Ruth Tringham and Meg Conkey, feminist pioneers and all-around superstars in archaeology are both retiring from UC Berkeley this year. I decided to write a small piece for the Association of Feminist Anthropologists commemorating their lives and their work and asked them to sit for an interview. At some point I decided that it would probably be a good idea to tape it, so I’ll be filming them on Monday afternoon, then editing the piece into a short little film.
I asked for questions for the interview on Facebook and Twitter, then formulated some of my own. They aren’t in conversation order–usually I just see where they conversation is going and try to fit it in. I’ve given them both this list so they can think about it over the weekend. Some of them are silly, inside jokes and some of them ask for Meg and Ruth to predict the future. We’ll see how it goes–let me know what you think!
Were there particular people who you saw as mentors or whose ideas inspired you?
What is your definition of “public archaeology?” What does this mean to them?
What was your worst field season ever?
Best field season ever?
What was the one moment that shifted their archaeological perspective to a more post-processual angle?
Best hot tub party? Worst hot tub party?
Unique challenges of being female faculty? How have they seen/felt this change over the years?
What are they most proud of achieving?
Advice they’d give on maintaining their passion for archaeology and university shenanigans?
What is the future for academic archaeology – how will our careers be different from yours?
Biggest mistake they see graduate students making (in their opinion, of course)? How they would structure a department if they could?
What do they think the next big and interesting theoretical debates will be?
What debates do they are stagnating the field?
Who and where will the next big ideas come out of?
Were there particular people who they saw as mentors, or whose ideas inspired them? What kept them going through difficult times?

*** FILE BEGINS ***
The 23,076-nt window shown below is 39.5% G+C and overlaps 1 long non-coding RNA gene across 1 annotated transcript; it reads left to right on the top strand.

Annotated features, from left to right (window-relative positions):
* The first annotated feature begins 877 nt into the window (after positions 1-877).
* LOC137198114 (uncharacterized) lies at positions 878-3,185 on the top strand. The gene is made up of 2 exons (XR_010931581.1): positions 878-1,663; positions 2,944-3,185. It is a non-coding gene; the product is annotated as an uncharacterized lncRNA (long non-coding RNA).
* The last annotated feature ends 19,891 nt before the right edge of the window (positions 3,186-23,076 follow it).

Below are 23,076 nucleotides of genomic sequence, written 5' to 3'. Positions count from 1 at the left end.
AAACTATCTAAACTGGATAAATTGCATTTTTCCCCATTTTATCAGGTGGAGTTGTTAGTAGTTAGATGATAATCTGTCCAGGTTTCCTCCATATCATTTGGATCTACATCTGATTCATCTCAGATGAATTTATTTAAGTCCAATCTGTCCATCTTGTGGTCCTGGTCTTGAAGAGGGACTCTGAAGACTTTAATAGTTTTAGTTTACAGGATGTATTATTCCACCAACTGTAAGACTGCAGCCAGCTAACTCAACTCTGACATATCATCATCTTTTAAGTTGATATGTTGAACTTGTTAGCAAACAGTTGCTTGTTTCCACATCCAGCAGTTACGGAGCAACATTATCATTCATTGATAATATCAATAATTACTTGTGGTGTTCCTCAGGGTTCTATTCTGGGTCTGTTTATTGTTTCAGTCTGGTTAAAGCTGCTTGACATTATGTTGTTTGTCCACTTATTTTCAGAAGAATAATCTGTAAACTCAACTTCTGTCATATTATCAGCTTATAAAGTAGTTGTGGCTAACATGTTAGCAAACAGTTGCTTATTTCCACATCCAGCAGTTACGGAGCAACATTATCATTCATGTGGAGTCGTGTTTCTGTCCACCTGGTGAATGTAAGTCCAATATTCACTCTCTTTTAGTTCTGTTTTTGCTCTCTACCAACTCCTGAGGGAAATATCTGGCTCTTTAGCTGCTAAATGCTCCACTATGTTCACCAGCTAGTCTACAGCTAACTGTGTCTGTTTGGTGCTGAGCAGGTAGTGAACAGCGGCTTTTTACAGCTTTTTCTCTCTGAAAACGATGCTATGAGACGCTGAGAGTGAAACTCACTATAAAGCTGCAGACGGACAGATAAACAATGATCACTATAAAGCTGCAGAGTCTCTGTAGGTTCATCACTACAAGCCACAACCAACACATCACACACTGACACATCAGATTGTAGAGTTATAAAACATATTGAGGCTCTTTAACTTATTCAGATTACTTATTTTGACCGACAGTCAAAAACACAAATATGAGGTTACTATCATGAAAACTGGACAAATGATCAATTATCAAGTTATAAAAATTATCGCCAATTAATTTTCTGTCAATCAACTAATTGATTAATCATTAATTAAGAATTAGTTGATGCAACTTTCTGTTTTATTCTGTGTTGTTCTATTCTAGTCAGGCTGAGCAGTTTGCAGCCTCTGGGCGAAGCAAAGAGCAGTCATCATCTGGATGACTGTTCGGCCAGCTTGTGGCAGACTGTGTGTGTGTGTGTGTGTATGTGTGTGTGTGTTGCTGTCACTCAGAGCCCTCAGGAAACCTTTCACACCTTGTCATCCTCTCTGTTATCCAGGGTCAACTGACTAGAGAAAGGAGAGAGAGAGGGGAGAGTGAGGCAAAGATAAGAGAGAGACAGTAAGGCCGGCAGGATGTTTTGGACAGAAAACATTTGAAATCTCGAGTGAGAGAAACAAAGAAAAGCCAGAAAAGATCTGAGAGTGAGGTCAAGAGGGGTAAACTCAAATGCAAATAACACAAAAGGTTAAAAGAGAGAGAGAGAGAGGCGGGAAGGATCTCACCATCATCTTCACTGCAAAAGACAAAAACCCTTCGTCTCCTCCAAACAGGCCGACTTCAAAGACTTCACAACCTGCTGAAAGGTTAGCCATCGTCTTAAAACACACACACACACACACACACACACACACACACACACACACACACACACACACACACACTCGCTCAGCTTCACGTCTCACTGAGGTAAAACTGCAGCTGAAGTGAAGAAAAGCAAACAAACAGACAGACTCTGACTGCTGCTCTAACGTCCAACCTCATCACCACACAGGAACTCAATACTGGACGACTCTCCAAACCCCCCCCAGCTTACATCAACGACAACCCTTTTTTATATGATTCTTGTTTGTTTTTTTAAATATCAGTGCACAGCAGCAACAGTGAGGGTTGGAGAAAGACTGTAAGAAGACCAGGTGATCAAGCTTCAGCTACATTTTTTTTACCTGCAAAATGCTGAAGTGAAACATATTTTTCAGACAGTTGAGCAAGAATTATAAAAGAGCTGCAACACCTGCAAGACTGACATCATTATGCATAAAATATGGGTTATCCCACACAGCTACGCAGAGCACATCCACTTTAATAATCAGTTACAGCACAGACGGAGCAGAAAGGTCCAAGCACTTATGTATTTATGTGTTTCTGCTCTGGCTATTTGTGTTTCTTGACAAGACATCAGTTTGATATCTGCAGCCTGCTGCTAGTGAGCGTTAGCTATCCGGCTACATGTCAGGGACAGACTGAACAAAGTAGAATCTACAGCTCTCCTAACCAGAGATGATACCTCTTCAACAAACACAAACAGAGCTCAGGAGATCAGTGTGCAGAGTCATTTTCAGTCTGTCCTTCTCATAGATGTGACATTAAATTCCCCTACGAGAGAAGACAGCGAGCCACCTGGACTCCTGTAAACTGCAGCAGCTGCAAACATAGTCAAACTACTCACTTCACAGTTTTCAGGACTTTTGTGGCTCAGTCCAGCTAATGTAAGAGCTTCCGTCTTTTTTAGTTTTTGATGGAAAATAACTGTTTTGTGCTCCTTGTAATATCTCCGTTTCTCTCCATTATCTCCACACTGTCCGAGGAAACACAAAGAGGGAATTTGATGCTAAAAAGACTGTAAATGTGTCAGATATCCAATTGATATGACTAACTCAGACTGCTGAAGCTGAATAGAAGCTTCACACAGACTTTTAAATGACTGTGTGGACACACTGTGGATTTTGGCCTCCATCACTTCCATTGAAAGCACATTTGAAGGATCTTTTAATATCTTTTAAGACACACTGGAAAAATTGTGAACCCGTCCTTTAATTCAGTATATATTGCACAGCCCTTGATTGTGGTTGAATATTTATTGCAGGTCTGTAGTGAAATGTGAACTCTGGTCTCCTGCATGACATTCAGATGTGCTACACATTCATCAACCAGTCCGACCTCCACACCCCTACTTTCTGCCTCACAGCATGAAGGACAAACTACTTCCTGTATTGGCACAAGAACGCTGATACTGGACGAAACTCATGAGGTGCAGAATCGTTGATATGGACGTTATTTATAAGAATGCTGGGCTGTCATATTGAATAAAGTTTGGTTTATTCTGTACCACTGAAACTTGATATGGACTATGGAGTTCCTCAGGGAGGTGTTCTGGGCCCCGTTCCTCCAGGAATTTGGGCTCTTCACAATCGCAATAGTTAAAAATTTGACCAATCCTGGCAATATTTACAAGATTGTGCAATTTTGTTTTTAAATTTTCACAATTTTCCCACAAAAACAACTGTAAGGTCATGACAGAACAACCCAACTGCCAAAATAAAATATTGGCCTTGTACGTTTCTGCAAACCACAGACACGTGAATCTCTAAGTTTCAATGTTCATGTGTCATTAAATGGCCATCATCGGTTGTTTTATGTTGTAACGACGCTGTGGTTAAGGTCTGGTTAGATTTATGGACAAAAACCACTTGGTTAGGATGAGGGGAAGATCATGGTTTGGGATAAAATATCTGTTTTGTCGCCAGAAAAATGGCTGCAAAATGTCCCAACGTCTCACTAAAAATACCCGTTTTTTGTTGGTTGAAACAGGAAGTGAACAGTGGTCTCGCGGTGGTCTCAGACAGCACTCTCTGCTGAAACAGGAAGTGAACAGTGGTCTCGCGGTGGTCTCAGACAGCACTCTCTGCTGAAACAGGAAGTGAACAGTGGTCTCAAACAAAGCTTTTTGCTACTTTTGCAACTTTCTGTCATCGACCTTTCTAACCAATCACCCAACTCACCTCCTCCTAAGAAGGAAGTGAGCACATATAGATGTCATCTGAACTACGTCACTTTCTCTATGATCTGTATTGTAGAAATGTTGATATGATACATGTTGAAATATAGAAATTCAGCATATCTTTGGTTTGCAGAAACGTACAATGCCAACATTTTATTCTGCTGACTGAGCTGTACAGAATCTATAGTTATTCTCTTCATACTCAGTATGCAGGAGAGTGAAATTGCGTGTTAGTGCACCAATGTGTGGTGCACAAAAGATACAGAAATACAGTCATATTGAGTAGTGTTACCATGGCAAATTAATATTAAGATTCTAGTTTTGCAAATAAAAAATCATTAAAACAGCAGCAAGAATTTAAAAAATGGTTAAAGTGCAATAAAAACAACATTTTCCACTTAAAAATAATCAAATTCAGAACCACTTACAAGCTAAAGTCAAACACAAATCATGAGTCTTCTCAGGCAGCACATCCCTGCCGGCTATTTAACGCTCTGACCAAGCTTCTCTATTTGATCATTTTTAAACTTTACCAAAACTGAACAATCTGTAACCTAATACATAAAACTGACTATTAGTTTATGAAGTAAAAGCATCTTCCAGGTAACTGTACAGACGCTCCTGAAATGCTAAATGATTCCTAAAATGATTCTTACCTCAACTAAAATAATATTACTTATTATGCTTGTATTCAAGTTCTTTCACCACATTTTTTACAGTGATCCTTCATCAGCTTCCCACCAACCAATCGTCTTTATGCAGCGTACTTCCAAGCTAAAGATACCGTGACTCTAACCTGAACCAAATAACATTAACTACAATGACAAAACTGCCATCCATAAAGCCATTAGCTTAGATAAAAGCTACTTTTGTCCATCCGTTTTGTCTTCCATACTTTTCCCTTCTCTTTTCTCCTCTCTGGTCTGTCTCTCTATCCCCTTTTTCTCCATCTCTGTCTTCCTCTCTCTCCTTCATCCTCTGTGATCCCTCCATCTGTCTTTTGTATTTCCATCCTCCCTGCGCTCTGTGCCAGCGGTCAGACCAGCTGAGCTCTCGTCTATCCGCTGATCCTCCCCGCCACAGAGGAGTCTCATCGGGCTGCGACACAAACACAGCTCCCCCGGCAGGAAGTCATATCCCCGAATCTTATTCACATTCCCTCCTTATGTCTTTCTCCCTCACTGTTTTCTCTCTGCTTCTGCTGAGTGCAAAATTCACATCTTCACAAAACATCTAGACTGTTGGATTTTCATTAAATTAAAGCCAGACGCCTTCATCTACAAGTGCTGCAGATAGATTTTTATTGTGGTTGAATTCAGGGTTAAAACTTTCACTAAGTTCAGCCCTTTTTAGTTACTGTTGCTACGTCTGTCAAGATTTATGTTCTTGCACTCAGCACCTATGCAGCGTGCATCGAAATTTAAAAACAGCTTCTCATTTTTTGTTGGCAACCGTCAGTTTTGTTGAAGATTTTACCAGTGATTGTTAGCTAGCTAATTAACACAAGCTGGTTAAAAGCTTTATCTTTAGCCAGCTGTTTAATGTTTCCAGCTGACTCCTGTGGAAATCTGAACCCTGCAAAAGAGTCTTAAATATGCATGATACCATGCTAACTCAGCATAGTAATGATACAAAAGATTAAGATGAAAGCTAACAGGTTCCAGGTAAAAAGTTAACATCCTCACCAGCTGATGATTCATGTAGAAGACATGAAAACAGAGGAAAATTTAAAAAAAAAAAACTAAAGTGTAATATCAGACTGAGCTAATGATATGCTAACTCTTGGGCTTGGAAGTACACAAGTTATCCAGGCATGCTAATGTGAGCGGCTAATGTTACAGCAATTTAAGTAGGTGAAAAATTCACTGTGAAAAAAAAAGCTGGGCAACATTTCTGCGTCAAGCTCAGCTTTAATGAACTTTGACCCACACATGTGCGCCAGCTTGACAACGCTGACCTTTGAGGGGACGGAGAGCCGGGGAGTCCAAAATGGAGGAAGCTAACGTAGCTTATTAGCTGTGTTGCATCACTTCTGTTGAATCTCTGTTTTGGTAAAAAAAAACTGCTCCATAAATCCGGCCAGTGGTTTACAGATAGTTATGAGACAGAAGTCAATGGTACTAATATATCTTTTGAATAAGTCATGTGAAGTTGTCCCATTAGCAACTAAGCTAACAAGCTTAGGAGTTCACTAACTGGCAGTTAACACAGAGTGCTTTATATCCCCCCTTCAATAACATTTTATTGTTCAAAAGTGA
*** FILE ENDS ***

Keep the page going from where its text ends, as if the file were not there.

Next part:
What geographic area, unrelated to what you are doing now, would you like to work in?
What was your most interesting “backstage” moment in archaeology?
When did it become obvious that archaeology was becoming overwhelmingly “female?” What challenges does this bring to the field?
When will this become reflected in hiring practices?
Do you think that archaeology as a craft will receive recognition, or do you think our practitioners in the field will continue unappreciated and underpaid?
Do either of you plan to write memoirs?
5 thoughts on “Interview with Meg Conkey and Ruth Tringham – the questions!”
Hi, Colleen, As usual, your ideas are amazing. The film sounds excellent and I look forward to viewing and sharing it. But, reminder, you’ve made the film for the Association “for Feminist Anthropology”, not “of Feminist Anthropologists.” The name is one of acknowledgement of an extensive theoretical and methodological influence within anthropology rather than of individual anthropologists’ identifications. Conversely, if feminisms are also to extend their influence, who–and of what intersectional set of identities–identifies as “feminist,” and under what circumstances, seems incredibly important as well (especially given the exploitation of the label by Sarah Palin et al.). So, I would ask you to include the questions whether Drs. Conkey and Tringham consider themselves feminist, and why/why not–it seems both timely and significant. Best, Jane (Henrici)
I think what it mostly means is that I’m crap at acronyms. Some things never change….
I think it would be interesting to ask them what it means to them to be “feminist in archaeology”. What did it mean when they were first starting out and what does it mean now? Is there still a need for feminist archaeology? And if so what form should it take? Were there any particular experiences in their careers that led to them self-identifying as feminist? Is there a necessary connection between being concerned with understanding gender and women in the past, and addressing gender imbalances in the present? What methodologies should be developed and what research goals do they hope to set for the next generation of archaeologists?
Please don’t ask the question about favorite cocktails and best hot-tub parties/worst hot-tub parties. The answers to those questions have no longevity. They have no bearing on what the contributions of these two women are to the discipline. A number of efforts recently have focused on recording interviews with major figures in anthropology. Do you think in 20 years anyone will find it informative that their favorite drink was a martini? It isn’t relevant. Please don’t do it.
are these interviews done – and are they available?